4

The following:

In spite of having quite good working conditions, I'm looking for opportunities to grow up in my carreer.

Does it sound ok? I'm not sure about the seond part of the sentence, especially the phrase "to grow up in my carreer".

  • @Stephie I tried to say something like moving forward in carreer... – Dmitrii Bundin Jul 13 '15 at 19:16
  • 3
    "Advance" is just a slightly more sophisticated way of saying "move forward". And it's "career", not "carreer". – Stephie Jul 13 '15 at 19:31
12

Drop the "up" (and the extra 'r' :-), and I think it sounds fine for U.S. English:

I'm looking for opportunities to grow in my career.

  • 'Advance' sounds more natural than 'grow'. @Stephie's comment should be an answer. – Jedidja Jul 14 '15 at 12:59
9

The phrase "grow up" is usually used for children growing up into adults. Sometimes an adult might be told "Oh grow up!", meaning that the speaker thinks they're behaving like a child. You definitely don't want to use that phrase in your sentence.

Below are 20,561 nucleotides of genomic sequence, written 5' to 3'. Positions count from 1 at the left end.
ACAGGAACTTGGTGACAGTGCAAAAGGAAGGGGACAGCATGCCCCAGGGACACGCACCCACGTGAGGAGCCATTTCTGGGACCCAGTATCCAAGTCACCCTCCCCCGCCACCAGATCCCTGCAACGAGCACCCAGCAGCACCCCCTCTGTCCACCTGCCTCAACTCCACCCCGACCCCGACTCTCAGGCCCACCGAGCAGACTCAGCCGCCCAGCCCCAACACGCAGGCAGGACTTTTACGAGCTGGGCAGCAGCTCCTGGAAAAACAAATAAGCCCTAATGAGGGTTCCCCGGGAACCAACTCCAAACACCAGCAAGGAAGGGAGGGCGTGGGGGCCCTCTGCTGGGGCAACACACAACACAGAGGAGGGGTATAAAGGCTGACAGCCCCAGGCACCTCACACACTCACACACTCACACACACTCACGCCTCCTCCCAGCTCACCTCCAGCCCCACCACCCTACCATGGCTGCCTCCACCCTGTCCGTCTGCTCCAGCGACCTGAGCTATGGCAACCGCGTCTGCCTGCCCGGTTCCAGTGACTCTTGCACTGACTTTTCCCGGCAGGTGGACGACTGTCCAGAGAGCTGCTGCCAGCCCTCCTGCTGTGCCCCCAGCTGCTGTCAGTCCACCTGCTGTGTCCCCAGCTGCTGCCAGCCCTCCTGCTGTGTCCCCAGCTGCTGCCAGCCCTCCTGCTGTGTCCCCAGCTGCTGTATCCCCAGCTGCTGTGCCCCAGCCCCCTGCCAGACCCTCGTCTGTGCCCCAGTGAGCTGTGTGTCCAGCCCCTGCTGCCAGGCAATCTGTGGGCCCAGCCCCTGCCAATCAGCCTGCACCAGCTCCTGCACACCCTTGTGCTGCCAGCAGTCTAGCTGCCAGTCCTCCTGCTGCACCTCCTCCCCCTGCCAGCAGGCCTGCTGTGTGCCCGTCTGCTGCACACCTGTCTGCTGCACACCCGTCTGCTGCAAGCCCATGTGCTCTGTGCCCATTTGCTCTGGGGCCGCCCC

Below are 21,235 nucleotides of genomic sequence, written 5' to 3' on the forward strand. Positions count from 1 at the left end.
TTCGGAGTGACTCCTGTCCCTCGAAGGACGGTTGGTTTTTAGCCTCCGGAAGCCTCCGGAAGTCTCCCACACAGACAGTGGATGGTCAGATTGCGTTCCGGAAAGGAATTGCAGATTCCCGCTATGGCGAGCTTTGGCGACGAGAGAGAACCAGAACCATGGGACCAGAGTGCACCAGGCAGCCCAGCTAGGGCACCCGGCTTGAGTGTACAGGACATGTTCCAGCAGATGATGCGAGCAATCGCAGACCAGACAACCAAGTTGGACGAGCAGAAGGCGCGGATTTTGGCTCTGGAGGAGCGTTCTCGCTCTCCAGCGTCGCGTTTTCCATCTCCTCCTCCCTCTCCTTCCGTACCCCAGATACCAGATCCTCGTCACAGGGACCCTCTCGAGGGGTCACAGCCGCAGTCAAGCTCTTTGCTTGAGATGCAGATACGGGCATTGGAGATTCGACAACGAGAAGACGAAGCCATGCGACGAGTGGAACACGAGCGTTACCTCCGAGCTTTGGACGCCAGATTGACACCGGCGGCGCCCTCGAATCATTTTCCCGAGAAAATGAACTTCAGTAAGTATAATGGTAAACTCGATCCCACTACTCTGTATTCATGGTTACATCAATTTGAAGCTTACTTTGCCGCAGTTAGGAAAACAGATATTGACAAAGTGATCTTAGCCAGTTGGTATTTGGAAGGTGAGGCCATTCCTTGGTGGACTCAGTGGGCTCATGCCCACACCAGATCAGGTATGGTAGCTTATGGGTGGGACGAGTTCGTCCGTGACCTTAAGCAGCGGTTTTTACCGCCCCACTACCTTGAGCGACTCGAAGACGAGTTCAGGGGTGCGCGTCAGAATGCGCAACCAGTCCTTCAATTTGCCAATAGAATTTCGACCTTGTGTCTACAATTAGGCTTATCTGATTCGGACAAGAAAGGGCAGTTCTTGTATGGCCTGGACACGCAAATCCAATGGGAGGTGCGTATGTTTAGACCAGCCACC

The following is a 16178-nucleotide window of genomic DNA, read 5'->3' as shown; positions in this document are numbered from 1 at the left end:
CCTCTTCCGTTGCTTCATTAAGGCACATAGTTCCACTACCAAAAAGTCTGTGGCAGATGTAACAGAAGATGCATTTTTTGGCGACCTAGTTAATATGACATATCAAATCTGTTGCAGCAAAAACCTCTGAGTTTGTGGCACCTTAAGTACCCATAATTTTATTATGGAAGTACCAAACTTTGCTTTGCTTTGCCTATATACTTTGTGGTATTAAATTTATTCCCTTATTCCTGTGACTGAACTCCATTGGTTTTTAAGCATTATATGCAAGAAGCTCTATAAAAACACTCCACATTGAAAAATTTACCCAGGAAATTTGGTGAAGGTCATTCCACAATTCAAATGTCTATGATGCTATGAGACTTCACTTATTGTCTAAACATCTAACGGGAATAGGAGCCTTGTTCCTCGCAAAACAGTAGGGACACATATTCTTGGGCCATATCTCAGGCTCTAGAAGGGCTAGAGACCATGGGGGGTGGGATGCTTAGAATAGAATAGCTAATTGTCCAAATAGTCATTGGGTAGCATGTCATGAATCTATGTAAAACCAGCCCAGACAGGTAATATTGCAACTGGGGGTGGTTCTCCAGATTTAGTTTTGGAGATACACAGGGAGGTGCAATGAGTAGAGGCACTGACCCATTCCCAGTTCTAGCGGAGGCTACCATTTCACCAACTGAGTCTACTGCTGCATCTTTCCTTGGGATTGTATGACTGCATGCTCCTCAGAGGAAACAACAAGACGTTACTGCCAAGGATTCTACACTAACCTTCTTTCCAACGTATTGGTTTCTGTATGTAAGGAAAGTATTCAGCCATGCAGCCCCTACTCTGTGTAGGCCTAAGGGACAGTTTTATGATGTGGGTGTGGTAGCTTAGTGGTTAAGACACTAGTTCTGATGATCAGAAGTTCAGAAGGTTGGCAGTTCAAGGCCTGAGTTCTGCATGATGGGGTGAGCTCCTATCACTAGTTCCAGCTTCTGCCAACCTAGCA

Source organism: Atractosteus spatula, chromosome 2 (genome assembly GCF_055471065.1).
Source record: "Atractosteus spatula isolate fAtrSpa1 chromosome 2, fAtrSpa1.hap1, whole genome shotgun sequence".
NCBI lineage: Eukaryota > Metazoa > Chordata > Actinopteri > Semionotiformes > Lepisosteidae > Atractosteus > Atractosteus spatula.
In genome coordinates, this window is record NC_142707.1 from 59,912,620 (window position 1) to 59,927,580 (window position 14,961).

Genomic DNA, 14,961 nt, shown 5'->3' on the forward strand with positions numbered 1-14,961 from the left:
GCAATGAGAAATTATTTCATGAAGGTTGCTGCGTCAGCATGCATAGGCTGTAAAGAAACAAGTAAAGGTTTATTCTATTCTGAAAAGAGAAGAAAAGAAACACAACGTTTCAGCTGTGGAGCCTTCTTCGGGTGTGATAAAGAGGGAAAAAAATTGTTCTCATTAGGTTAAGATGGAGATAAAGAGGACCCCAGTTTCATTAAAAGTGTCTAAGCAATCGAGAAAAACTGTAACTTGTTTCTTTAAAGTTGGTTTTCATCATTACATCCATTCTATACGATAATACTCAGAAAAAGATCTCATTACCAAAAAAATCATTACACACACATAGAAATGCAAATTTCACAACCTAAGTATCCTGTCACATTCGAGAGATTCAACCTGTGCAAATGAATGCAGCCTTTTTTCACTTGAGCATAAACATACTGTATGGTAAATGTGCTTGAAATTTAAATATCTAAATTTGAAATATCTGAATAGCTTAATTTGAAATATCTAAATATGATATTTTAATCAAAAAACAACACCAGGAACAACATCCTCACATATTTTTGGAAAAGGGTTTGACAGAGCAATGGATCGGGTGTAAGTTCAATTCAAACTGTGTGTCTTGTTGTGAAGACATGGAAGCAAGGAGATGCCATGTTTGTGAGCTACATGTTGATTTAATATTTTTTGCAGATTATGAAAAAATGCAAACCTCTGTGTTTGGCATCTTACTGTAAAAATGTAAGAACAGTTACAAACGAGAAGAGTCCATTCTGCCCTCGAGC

You can talk about wanting to grow in your ability or skills. Usually we say "advance" in your field or career, as Stephie suggested. Post graduate degrees are sometimes called "advanced degrees", so advance has a sense of moving toward a higher level of skill or knowledge or responsibility.

1

It makes sense, but the wording is awkward. You could try being more specific about what you hope to do. For instance:

I am hoping for an opportunity to improve my interpersonal skills

or

I hope to develop my understanding of the industry

Sentences like this make it clear that you know what you want to achieve, and give a clearer idea of you as a person and how you could become more valuable over time.

1

The professional way to say "grow up" is "mature" (it's both a verb and an adjective, here we use it as a verb).

"I'm looking for opportunities to mature professionally" works well and retains the exact original meaning.

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